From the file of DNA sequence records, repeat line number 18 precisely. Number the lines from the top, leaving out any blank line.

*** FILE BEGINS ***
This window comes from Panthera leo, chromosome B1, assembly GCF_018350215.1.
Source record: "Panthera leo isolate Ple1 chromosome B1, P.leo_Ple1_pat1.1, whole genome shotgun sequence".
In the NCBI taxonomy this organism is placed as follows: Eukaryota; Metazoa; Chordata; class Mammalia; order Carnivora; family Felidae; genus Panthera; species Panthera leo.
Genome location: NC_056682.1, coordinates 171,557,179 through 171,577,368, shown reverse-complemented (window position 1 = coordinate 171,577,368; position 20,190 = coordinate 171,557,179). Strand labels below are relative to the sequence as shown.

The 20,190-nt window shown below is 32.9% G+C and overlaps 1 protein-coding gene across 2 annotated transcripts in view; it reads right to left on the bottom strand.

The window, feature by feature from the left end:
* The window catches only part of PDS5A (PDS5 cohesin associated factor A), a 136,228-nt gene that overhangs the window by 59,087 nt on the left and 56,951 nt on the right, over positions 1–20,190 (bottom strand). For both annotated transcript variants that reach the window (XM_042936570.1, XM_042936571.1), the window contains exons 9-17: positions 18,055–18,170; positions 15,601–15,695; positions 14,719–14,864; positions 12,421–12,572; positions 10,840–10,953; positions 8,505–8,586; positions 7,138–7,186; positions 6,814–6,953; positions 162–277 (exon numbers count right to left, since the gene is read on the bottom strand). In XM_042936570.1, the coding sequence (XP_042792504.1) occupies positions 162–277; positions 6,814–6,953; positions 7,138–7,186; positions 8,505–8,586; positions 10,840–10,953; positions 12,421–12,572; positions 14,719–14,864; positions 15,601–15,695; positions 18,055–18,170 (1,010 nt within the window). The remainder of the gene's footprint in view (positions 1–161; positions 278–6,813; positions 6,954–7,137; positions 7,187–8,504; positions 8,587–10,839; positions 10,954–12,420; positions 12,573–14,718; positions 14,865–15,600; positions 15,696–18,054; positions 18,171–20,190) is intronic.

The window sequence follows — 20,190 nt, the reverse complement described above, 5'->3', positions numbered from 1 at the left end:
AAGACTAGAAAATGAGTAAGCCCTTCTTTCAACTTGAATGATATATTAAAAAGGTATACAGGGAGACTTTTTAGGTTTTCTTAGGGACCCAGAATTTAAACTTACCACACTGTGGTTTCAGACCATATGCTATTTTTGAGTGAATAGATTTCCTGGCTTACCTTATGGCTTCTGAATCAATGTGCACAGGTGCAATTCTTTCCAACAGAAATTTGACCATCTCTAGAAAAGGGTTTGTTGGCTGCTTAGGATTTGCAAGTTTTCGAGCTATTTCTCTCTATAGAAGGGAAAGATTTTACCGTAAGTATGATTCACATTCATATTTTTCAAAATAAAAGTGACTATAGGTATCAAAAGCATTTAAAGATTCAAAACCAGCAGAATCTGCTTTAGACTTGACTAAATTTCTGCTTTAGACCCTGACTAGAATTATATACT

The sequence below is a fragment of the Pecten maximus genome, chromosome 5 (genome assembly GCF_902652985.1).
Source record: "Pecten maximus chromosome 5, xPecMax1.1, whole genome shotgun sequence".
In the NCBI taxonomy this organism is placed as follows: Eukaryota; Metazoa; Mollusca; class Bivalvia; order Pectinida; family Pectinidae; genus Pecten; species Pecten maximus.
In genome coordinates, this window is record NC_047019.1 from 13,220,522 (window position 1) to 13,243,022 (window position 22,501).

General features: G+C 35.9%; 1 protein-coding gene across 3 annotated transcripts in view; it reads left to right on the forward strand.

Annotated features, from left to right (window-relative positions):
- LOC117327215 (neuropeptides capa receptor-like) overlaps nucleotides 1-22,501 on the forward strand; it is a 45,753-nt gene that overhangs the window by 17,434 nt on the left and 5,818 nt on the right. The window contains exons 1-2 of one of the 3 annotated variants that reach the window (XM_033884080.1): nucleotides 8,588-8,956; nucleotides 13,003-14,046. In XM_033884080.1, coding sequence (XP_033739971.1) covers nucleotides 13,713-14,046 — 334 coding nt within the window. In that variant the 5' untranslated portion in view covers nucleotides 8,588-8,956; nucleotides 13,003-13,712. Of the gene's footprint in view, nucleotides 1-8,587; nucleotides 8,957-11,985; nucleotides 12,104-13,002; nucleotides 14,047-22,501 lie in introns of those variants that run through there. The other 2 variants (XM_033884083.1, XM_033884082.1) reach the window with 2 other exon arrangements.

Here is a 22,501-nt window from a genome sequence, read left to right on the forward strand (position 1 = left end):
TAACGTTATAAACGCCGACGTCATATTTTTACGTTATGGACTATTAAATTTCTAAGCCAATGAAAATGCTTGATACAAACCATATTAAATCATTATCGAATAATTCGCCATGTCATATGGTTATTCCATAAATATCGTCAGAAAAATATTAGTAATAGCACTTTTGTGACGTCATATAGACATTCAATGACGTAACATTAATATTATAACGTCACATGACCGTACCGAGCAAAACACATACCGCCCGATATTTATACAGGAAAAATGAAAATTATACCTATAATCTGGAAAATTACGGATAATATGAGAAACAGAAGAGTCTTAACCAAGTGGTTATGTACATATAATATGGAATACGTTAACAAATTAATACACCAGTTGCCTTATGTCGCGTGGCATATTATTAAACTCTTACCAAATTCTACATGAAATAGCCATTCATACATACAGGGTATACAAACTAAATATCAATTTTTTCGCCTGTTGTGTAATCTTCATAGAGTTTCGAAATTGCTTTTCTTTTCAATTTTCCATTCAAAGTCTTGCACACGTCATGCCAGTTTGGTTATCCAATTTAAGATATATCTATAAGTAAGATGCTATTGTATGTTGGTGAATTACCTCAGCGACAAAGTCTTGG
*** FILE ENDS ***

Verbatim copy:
TAACGTTATAAACGCCGACGTCATATTTTTACGTTATGGACTATTAAATTTCTAAGCCAATGAAAATGCTTGATACAAACCATATTAAATCATTATCGAATAATTCGCCATGTCATATGGTTATTCCATAAATATCGTCAGAAAAATATTAGTAATAGCACTTTTGTGACGTCATATAGACATTCAATGACGTAACATTAATATTATAACGTCACATGACCGTACCGAGCAAAACACATACCGCCCGATATTTATACAGGAAAAATGAAAATTATACCTATAATCTGGAAAATTACGGATAATATGAGAAACAGAAGAGTCTTAACCAAGTGGTTATGTACATATAATATGGAATACGTTAACAAATTAATACACCAGTTGCCTTATGTCGCGTGGCATATTATTAAACTCTTACCAAATTCTACATGAAATAGCCATTCATACATACAGGGTATACAAACTAAATATCAATTTTTTCGCCTGTTGTGTAATCTTCATAGAGTTTCGAAATTGCTTTTCTTTTCAATTTTCCATTCAAAGTCTTGCACACGTCATGCCAGTTTGGTTATCCAATTTAAGATATATCTATAAGTAAGATGCTATTGTATGTTGGTGAATTACCTCAGCGACAAAGTCTTGG